Abdullah Yusuf Ali

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Abdullah Yusuf Ali
Abdullah Yusuf Ali Portrait.jpg
Born(1872-04-14)14 April 1872
Died10 December 1953(1953-12-10) (aged 81)
Fulham, London, England
OccupationMuslim scholar
Muslim leader

Abdullah Yusuf Ali, CBE, MA, LL.M, FRSA, FRSL (/ɑːˈl/; Urdu: عبداللہ یوسف علی‎‎; 14 April 1872[5] – 10 December 1953) was an Indian-British barrister and Muslim scholar who wrote a number of books about Islam including a translation of the Qur'an. A supporter of the British war effort during World War I, Ali received the CBE in 1917 for his services to that cause. He died in London in 1953.

Early life[edit]

Ali studied at Wilson College in Bombay, shown here in 1893

Ali was born in Bombay, British India, the son of Yusuf Ali Allahbuksh (died 1891), also known as Khan Bahadur Yusuf Ali, originally a Shi'i Isma'ili in the Dawoodi Bohra tradition, who later became a Sunni[3] and who turned his back on the traditional business-based occupation of his community and instead became a Government Inspector of Police. On his retirement he gained the title Khan Bahadur for public service.[6][7] As a child Abdullah Yusuf Ali attended the Anjuman Himayat-ul-Islam school and later studied at the missionary school Wilson College, both in Bombay.[7][8] He also received a religious education and eventually could recite the entire Qur'an from memory. He spoke both Arabic and English fluently. He concentrated his efforts on the Qur'an and studied the Qur'anic commentaries beginning with those written in the early days of Islamic history. Ali took a first class Bachelor of Arts degree in English Literature at the University of Bombay in January 1891 aged 19 and was awarded a Presidency of Bombay Scholarship to study at the University of Cambridge in England.[8]

Ali first went to Britain in 1891 to study law at St John's College, Cambridge and after graduating BA and LL.B in 1895 he returned to India in the same year with a post in the Indian Civil Service (ICS), later being called to the Bar in Lincoln's Inn in 1896 in absentia. He received his MA and LL.M in 1901.[6] He married Teresa Mary Shalders (1873–1956) at St Peter's Church in Bournemouth in 1900,[7] and with her he had three sons and a daughter: Edris Yusuf Ali (1901–1992), Asghar Bloy Yusuf Ali (1902–1971), Alban Hyder Yusuf Ali (1904–), and Leila Teresa Ali (1906–).[9] His wife and children settled variously in Tunbridge Wells, St Albans and Norwich while Ali returned to his post in India.[10] He returned to Britain in 1905 on a two-year leave from the ICS and during this period he was elected a Fellow of the Royal Society of Arts and the Royal Society of Literature.[11] Ali first came to public attention in Britain after he gave a lecture at the Royal Society of Arts in London in 1906, organised by his mentor Sir George Birdwood. Another mentor was Lord James Meston, formerly Lieutenant Governor of the United Provinces, who, when he was made Finance Member of the Government of India appointed Ali to positions in various districts in India which also involved two short periods as acting Under Secretary (1907) and then Deputy Secretary (1911–12) in the Finance Department of the Government of India.[7][12]

Family and career[edit]

Abdullah Yusuf Ali in 1911

Khizar Humayun Ansari, his biographer on the Oxford Dictionary of National Biography, wrote of Ali:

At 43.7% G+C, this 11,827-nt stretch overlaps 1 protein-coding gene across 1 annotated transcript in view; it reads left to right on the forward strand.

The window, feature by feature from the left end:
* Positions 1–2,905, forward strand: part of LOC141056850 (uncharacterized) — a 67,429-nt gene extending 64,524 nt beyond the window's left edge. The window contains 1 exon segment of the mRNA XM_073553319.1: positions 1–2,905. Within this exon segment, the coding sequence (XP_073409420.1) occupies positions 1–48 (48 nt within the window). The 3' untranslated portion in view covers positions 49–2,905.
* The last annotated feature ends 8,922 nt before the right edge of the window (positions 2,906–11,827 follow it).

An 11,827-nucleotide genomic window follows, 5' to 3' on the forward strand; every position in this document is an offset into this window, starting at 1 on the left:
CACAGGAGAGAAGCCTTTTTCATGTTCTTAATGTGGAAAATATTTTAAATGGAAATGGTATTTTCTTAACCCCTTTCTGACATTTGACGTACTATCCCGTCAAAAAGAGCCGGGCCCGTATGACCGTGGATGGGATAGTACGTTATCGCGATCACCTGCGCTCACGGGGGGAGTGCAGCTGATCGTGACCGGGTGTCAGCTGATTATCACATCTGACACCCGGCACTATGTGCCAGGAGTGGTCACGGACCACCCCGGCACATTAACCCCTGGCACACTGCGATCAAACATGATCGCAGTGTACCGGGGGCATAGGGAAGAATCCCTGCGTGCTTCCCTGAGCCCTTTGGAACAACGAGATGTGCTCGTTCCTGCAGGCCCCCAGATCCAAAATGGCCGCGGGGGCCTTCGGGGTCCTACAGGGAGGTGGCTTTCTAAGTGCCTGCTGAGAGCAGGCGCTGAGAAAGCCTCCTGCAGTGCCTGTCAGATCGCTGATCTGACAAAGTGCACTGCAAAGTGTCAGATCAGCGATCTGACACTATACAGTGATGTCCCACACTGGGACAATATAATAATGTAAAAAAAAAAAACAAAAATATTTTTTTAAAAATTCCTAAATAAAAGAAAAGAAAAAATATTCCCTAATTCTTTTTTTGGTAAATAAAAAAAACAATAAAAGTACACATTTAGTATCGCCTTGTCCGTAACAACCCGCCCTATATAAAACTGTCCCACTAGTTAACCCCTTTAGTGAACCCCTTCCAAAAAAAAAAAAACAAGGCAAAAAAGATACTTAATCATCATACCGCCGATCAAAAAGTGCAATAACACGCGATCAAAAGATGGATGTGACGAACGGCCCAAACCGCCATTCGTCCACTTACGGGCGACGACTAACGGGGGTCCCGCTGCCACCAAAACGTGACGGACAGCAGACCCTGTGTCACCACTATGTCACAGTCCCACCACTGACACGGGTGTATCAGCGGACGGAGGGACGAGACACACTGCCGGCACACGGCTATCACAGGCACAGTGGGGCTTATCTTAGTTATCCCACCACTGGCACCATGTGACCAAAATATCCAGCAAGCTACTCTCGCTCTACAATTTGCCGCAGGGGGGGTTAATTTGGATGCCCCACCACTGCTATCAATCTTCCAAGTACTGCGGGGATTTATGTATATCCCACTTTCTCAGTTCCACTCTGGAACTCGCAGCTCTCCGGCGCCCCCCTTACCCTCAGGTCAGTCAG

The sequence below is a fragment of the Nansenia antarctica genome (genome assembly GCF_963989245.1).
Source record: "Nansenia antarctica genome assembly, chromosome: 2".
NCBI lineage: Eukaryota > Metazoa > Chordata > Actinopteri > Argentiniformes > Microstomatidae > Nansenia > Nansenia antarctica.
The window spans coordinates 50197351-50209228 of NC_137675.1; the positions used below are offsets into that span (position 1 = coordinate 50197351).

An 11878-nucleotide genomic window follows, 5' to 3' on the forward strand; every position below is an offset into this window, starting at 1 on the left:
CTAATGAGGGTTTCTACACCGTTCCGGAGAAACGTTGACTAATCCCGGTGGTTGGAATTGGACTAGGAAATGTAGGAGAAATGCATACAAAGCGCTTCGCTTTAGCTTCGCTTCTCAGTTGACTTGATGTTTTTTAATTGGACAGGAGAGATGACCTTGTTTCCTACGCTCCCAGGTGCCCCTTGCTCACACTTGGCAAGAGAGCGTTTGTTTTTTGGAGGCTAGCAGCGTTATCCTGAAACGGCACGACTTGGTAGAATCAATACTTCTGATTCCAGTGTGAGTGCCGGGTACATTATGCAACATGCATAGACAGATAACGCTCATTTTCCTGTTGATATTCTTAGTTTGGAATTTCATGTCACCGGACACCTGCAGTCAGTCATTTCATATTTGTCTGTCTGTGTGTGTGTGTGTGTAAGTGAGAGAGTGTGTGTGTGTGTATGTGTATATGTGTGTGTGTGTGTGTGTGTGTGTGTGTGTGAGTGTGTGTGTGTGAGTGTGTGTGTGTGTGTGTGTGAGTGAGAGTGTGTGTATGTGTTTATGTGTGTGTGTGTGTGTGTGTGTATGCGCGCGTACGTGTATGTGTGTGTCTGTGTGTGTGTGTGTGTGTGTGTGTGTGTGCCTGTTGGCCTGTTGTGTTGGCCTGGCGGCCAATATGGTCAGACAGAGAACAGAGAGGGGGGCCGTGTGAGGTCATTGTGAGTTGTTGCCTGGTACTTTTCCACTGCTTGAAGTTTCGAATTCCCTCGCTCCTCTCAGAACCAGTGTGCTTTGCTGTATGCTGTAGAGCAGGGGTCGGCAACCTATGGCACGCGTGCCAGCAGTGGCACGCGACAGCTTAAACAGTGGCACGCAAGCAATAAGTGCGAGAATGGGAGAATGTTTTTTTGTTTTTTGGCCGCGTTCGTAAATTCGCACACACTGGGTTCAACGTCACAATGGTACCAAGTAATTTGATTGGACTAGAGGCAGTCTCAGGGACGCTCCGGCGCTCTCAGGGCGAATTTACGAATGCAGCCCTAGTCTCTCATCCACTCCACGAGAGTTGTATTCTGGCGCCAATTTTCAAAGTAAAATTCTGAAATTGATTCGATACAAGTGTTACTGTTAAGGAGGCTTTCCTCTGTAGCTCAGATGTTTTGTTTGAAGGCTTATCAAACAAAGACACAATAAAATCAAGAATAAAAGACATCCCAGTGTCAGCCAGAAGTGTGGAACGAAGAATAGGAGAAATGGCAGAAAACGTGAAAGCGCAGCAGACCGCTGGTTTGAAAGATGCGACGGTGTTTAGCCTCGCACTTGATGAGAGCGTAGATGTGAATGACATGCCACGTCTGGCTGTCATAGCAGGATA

Yusuf Ali belonged to the group of Indian Muslims from professional families who were concerned with rank and status. In pursuit of his aspiration for influence, deference, if not outright obsequiousness, became a central feature of his relationship with the British. During the formative phase of his life he mingled mainly in upper-class circles, assiduously cultivating relations with members of the English élite. He was particularly impressed by the apparently genteel behaviour and cordiality of those with whom he associated, and, as a result, became an incorrigible Anglophile. His marriage to Teresa Shalders according to the rites of the Church of England, his hosting of receptions for the good and the great, his taste for Hellenic artefacts and culture and fascination for its heroes, his admiration for freemasonry in India as a way of bridging the racial and social divide, and his advocacy of the dissemination of rationalist and modernist thought through secular education were all genuine attempts to assimilate into British society.[7]

His constant travelling between India and Britain took its toll on his marriage and his wife Teresa Mary Shalders was unfaithful to him and gave birth to an illegitimate child in 1910,[8] causing him to divorce her in 1912[13] and gaining custody of their four children, whom he left with a governess in England.[10] However, his children rejected him and on future visits to London during the 1920s and 1930s he stayed at the National Liberal Club.[14] In 1914 Ali resigned from the ICS and settled in Britain where he became a Trustee of the Shah Jehan Mosque in Woking and in 1921 became a Trustee of the fund to build the East London Mosque.[7] With the outbreak of World War I, unlike many Muslims in Britain who felt uncomfortable with supporting the British war effort against fellow Muslims of the Ottoman Empire, Ali was an enthusiastic supporter of the Indian contribution to the war effort,[10] to that end writing articles, giving public speeches and undertaking a lecture tour of Scandinavia[7] and was awarded a CBE in 1917 for his services to that cause. In the same year he joined the staff of the School of Oriental Studies as a lecturer in Hindustani.[11]

He married Gertrude Anne Mawbey (1895–1984) in 1920, and she having taken the Muslim name 'Masuma' returned with him to India to escape the harassment the couple suffered from Ali's children from his first marriage, who resented him and his new wife. In his will Ali specifically mentioned his second son Asghar Bloy Yusuf Ali who "has gone so far as to abuse, insult, vilify and persecute me from time to time."[8]